Send customers to school. Swoboda suggests thematic informational displays: for example, gluten-free diets. Provide several gluten-free products alongside shopping lists, recipes and Web sites on gluten sensitivity and allergies. Shore up short-term and long-term benefits in your display: This time, they'll try that gluten-free cookie, but next time they'll know where to go to plan a gluten-free meal.
Go solo. Swoboda says one retailer packaged individual slices of banana-nut bread by the checkout and couldn't keep it in stock. "You'll sell a lot more single-serve slices to people on their way out the door," she says. Plus, the individual packages squeeze into smaller spaces.
Synergize snacks. Some snacks cry out to customers, "We belong together." Display duos like chips and dips, crackers and cheese or nut butter, cheese and fruit. Whether for a snack at home or a dinner party, shoppers like those last-minute options, Swoboda says.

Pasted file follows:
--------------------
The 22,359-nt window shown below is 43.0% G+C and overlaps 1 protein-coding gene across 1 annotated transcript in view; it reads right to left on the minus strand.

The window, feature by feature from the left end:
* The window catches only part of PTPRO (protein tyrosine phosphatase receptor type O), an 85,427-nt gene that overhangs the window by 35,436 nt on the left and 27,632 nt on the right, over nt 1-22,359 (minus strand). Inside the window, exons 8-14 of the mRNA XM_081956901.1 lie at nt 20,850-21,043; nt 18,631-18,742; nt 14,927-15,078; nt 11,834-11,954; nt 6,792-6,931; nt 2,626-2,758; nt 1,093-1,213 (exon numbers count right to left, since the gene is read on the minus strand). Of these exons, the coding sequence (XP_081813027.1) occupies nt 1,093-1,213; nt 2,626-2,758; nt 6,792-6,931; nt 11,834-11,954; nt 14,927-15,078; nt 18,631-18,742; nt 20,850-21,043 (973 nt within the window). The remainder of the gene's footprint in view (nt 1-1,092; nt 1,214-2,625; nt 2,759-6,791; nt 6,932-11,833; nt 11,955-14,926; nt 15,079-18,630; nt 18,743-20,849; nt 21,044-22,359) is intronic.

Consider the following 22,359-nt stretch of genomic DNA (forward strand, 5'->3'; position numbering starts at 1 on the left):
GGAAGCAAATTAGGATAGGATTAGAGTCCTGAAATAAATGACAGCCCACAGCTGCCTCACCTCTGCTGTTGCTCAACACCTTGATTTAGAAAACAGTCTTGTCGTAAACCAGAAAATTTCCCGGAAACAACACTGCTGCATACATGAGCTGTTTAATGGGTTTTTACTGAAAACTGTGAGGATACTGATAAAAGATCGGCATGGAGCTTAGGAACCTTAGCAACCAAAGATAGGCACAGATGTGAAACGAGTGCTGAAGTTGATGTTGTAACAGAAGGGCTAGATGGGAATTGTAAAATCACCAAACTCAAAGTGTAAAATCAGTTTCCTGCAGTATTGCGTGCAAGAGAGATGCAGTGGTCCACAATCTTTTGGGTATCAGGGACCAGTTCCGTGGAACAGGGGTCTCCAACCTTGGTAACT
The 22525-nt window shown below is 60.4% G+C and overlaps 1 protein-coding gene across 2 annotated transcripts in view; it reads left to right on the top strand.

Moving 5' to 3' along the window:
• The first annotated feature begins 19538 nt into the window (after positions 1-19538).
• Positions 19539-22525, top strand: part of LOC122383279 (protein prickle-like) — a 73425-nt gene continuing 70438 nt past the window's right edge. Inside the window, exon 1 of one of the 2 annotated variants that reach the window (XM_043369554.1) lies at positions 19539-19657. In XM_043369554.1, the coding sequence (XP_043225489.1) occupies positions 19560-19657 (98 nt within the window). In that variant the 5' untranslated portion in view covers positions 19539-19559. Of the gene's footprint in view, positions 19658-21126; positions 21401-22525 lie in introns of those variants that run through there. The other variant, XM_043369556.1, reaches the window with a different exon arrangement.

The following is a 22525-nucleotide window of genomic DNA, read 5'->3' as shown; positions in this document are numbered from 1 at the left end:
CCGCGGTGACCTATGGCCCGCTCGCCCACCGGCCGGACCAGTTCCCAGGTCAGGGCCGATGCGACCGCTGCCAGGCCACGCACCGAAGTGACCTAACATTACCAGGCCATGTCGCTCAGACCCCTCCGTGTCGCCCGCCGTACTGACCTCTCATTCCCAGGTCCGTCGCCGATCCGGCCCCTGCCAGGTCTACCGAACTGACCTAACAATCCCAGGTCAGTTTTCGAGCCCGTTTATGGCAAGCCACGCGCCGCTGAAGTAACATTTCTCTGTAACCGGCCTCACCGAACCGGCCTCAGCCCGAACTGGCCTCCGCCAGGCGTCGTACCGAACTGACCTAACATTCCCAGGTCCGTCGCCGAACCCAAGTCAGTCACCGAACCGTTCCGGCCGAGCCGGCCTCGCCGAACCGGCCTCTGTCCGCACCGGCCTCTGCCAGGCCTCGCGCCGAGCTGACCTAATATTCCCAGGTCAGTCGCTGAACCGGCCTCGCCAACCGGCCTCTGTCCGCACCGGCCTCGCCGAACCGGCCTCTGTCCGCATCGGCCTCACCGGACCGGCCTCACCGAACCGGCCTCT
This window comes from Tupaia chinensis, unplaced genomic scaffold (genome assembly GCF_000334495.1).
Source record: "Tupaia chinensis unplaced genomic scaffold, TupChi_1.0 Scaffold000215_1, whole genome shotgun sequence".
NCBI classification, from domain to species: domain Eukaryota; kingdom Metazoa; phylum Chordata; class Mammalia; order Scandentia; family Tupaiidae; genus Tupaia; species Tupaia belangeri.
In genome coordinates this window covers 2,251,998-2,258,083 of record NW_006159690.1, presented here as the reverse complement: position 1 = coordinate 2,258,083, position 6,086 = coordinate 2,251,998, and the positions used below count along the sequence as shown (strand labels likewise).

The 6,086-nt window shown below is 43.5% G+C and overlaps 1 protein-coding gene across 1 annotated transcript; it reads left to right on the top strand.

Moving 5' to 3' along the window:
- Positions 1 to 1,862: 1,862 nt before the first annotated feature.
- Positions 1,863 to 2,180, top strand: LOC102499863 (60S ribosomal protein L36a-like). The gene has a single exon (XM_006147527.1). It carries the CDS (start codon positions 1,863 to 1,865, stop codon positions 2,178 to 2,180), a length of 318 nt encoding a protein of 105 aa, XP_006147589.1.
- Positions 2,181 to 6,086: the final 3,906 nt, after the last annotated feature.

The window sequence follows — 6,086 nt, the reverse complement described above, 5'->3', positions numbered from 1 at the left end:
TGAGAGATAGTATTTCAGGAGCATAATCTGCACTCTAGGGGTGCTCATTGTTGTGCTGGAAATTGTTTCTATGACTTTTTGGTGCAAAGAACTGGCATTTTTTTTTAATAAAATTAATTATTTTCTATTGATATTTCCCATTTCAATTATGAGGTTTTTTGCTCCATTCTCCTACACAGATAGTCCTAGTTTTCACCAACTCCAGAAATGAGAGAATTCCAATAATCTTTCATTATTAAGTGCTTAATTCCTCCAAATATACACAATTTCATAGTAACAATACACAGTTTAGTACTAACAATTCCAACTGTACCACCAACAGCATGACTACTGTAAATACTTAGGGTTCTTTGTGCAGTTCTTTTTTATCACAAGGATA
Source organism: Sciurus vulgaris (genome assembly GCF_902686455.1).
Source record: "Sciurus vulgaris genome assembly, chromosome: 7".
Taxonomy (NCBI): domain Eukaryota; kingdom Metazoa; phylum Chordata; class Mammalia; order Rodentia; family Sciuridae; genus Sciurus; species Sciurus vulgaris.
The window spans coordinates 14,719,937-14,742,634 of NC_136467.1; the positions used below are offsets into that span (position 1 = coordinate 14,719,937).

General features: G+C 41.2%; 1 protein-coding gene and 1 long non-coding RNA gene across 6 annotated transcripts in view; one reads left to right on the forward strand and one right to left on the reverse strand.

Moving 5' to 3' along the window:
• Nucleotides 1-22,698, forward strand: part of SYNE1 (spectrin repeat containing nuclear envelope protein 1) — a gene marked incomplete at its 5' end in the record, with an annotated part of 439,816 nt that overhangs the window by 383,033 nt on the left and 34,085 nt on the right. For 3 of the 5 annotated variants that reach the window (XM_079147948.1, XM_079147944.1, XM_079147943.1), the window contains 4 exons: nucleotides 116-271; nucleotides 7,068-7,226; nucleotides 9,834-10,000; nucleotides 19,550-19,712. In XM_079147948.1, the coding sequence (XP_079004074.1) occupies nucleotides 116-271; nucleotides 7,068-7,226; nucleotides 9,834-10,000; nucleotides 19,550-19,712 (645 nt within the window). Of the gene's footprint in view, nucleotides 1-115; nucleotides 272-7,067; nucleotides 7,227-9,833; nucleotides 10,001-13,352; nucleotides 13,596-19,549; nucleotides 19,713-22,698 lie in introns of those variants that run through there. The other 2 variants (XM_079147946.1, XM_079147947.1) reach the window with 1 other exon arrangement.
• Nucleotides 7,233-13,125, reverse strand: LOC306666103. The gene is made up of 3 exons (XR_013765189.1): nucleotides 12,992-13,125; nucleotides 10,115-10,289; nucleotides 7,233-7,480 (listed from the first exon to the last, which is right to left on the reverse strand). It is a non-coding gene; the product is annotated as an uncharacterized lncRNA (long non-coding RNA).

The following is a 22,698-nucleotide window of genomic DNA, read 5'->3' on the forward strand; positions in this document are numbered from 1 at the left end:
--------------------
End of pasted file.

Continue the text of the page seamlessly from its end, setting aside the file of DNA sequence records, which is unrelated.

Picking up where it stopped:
Get smart about seasons. Take advantage of eating with the seasons. In the fall, offer cider. Winter brings squash breads, while summer can focus on organic condiments and other picnic must-haves. Take a similar tactic with body care: aloe in summer, lip balms in winter. "Make it a good price point," Santos suggests, so the item becomes a can't-miss.
Show off samples. Offer $5 price-point bakery items packaged for sharingâSantos suggests two-bite brownies in a tubâand make sure to put out samples alongside. "People can take it back to the office," Santos says.
Don't forget the drinks. Place beverage coolers near checkout to spur purchases. Include yerba mate for a pick-me-up, smoothies for sustenance and kid-size juice or milk containers for last-minute lunches. And don't forget the water, Swoboda says. "Water is always a hot seller."
Tie into newsstands. Think about checking this month's consumer magazines and do a tie-in with products mentioned on the front cover. If there are "Five Ways to Fight Fatigue," set out vitamins and minerals, herbs and homeopathics on front shelves, ready to go. Is a delicious dish on the cover? Include ingredients near the magazine and near the checkout.
Lora Shinn is a Seattle-based freelance writer.
Natural Foods Merchandiser volume XXVIII/number 10/p. 52